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Tale of the Tape: Pens hold upper hand in East final @NHLdotcom

Though all the history and other storylines are intriguing as the Eastern Conference Final approaches, the series will still be decided on the ice.

So it is interesting to note the Pittsburgh Penguins went through the Boston Bruins at this stage in the march to each of their first two Stanley Cup championships. It's fun to talk about Jaromir Jagr making another return to the Steel City, this time as a black hat -- actually a black helmet.

But as Game 1 of this best-of-7 series looms tantalizingly on the horizon, it is important to remember the current editions of the Penguins and Bruins will decide what happens and who advances to represent the Eastern Conference in the 2013 Stanley Cup Final.

How do these two teams match up in what should be a heavyweight bout of a series?

Tale of the tape

PIT Category BOS
47 Goals For 38
28 Goals Against 28
13 Power-play goals 7
3 Shorthanded goals 1
319 Hits 474
203 Blocked Shots 185
50.1 Faceoff percentage 57.5
15.1 PIM per game 9.5

We had four staff writers from, who have been covering the 2013 Stanley Cup Playoffs since Day One, look at several key categories and break down the series to see if we could figure out if either team held an initial advantage. senior managing editor Shawn P. Roarke, managing editor Arpon Basu, senior writer Dan Rosen and writer Corey Masisak weighed in with their opinions.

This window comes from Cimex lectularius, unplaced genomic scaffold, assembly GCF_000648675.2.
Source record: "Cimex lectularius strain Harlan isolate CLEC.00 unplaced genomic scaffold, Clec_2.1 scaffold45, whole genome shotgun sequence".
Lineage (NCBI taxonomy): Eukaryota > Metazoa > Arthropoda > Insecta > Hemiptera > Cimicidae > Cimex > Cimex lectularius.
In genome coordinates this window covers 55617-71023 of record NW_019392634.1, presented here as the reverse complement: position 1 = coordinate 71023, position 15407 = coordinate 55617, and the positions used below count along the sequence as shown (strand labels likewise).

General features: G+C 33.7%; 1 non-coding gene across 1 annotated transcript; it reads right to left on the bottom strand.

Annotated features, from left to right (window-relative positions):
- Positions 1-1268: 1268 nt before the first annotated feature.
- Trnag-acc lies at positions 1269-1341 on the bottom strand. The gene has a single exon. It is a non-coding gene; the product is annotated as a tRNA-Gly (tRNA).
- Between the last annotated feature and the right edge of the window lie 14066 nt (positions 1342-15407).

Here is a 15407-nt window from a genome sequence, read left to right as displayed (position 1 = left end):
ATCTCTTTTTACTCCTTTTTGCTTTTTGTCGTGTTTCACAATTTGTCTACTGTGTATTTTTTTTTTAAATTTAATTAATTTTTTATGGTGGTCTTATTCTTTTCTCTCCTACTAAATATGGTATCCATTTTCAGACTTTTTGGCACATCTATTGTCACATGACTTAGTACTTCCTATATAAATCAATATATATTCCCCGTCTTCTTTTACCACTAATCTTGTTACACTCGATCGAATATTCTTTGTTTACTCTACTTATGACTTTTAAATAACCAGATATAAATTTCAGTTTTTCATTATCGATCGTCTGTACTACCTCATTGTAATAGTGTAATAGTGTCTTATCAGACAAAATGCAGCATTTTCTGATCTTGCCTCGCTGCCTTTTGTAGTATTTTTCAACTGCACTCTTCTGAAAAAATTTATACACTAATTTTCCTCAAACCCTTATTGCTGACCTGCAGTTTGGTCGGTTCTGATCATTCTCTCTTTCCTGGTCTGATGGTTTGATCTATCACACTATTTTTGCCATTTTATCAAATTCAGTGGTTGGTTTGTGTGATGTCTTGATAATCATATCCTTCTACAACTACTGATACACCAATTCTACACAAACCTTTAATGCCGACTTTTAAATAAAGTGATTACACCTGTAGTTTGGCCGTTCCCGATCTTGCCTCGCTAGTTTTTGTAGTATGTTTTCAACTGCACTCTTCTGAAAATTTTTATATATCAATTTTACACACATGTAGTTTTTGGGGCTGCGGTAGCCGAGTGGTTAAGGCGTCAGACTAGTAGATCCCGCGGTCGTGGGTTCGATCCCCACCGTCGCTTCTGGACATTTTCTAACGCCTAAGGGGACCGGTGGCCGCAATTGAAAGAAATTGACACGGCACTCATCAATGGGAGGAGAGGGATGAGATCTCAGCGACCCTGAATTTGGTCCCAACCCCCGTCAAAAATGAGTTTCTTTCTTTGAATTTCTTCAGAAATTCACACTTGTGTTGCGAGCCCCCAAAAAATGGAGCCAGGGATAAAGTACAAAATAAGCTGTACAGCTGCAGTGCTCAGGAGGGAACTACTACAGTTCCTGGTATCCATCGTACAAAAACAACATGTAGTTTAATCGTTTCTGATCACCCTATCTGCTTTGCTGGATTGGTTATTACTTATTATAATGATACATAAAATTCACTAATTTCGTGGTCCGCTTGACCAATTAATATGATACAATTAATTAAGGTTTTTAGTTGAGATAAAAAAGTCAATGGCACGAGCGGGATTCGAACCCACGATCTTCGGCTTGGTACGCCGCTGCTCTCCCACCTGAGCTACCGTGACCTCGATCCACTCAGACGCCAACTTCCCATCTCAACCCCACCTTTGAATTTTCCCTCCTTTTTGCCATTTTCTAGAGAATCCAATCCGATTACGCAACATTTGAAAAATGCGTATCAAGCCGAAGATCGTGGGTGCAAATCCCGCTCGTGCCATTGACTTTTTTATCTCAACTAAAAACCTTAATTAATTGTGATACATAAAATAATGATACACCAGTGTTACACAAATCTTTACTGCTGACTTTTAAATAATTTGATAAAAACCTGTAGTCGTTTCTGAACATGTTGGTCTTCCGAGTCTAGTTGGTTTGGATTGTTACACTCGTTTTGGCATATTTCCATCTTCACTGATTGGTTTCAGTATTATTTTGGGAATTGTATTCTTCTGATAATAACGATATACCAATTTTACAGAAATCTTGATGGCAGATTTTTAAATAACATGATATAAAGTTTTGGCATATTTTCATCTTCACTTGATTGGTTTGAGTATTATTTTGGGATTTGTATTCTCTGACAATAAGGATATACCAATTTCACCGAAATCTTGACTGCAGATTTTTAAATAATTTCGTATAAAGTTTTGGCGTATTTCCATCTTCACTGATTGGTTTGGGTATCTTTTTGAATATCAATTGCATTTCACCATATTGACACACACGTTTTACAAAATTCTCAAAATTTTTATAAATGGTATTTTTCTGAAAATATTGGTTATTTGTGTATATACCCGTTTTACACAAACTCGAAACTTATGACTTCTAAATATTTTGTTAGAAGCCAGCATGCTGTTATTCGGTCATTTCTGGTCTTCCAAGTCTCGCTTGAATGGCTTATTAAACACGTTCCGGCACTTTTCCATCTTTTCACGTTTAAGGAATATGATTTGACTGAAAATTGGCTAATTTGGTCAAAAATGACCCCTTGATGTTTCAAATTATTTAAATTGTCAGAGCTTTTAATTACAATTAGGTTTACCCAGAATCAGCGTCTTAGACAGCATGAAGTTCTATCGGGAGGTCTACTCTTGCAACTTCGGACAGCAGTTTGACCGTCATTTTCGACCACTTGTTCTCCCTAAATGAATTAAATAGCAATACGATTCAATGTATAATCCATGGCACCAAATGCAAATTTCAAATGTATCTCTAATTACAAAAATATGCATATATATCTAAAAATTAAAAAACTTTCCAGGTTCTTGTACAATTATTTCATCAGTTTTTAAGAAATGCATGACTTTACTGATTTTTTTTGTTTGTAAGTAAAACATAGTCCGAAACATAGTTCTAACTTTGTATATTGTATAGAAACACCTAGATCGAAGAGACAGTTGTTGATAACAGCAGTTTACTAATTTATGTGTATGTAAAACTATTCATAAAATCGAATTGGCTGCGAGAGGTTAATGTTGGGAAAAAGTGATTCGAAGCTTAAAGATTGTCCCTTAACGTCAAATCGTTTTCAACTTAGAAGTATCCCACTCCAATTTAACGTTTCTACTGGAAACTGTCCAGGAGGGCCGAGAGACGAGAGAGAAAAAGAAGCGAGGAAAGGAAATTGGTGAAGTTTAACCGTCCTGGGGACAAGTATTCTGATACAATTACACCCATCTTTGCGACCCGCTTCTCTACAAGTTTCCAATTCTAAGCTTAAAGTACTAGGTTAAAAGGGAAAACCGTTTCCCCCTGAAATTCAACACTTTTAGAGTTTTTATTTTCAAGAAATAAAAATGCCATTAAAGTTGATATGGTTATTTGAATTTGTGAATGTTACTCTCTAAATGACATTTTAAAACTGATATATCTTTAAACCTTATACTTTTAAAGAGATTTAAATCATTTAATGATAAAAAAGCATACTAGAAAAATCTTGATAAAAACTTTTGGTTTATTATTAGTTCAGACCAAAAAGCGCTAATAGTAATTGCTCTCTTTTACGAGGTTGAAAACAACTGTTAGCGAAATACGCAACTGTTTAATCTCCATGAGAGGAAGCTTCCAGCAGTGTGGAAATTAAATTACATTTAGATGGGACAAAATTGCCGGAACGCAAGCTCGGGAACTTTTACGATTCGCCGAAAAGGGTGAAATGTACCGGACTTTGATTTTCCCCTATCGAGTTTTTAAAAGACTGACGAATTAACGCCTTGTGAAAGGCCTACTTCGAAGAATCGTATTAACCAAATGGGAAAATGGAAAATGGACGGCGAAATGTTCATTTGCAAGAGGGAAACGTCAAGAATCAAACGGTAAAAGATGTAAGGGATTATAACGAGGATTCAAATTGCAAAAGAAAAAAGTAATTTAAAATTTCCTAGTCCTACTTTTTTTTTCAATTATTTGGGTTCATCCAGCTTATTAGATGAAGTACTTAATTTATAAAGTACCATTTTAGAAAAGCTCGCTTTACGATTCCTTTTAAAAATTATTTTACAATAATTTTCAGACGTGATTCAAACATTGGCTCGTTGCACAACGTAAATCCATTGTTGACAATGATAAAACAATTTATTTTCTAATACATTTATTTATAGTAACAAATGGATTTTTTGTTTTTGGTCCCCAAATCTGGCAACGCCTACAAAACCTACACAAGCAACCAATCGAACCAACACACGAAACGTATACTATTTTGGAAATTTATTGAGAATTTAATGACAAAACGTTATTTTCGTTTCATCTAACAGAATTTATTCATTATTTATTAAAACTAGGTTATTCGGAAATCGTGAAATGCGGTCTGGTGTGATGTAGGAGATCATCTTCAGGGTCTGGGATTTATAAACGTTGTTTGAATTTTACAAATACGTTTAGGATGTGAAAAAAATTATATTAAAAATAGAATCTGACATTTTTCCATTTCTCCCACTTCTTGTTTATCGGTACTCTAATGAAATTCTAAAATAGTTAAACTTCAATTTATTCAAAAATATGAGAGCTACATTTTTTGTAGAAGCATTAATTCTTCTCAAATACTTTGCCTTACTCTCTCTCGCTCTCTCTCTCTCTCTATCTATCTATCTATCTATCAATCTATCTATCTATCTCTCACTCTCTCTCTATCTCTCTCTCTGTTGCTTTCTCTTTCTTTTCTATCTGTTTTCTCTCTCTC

Here is what we found:


There was no argument on the panel in this category as Pittsburgh took all four votes.

It is nearly impossible to argue with the depth the Penguins possess up front -- especially in a top six that features Sidney Crosby, Evgeni Malkin, Chris Kunitz, James Neal, Jarome Iginla and Pascal Dupuis.

But their depth extends beyond that, as they have a near-perfect distribution of defensive and physical players on their bottom two lines. There is no break from the pressure when Pittsburgh rolls its lines during the course of a game.

With that said, the Bruins' forwards are to be dismissed at one's own peril. David Krejci has been as dominant as any forward this postseason. Patrice Bergeron is an elite two-way threat, and Milan Lucic is the best power forward in hockey when he is on his game. Boston's fourth line proved to be a difference-maker in the Eastern Conference Semifinals. The New York Rangers had no answers when Shawn Thornton, Daniel Paille and Gregory Campbell hopped over the boards.

Advantage: Pittsburgh (4-0-0)


For the majority of the panel, this was a no-brainer in the favor of Boston. Shawn was the only dissenter.

It's hard to argue with a team that features Zdeno Chara and Dennis Seidenberg as its one-two punch. Plus, it is a unit that becomes even more dangerous if Andrew Ference can return to the lineup soon. That's without even mentioning wunderkind Torey Krug, who has been a goal machine since his insertion into the lineup last round.

But the Pittsburgh defense is no joke either, even if it is often hidden in the shadows of the all-star offense. Kris Letang is a Norris Trophy finalist who is dominating the playoffs offensively. Brooks Orpik is a prototypical shut-down defender, and Paul Martin has returned to the two-way threat that made him such a hot commodity a few years back.

Advantage: Boston (3-1-0)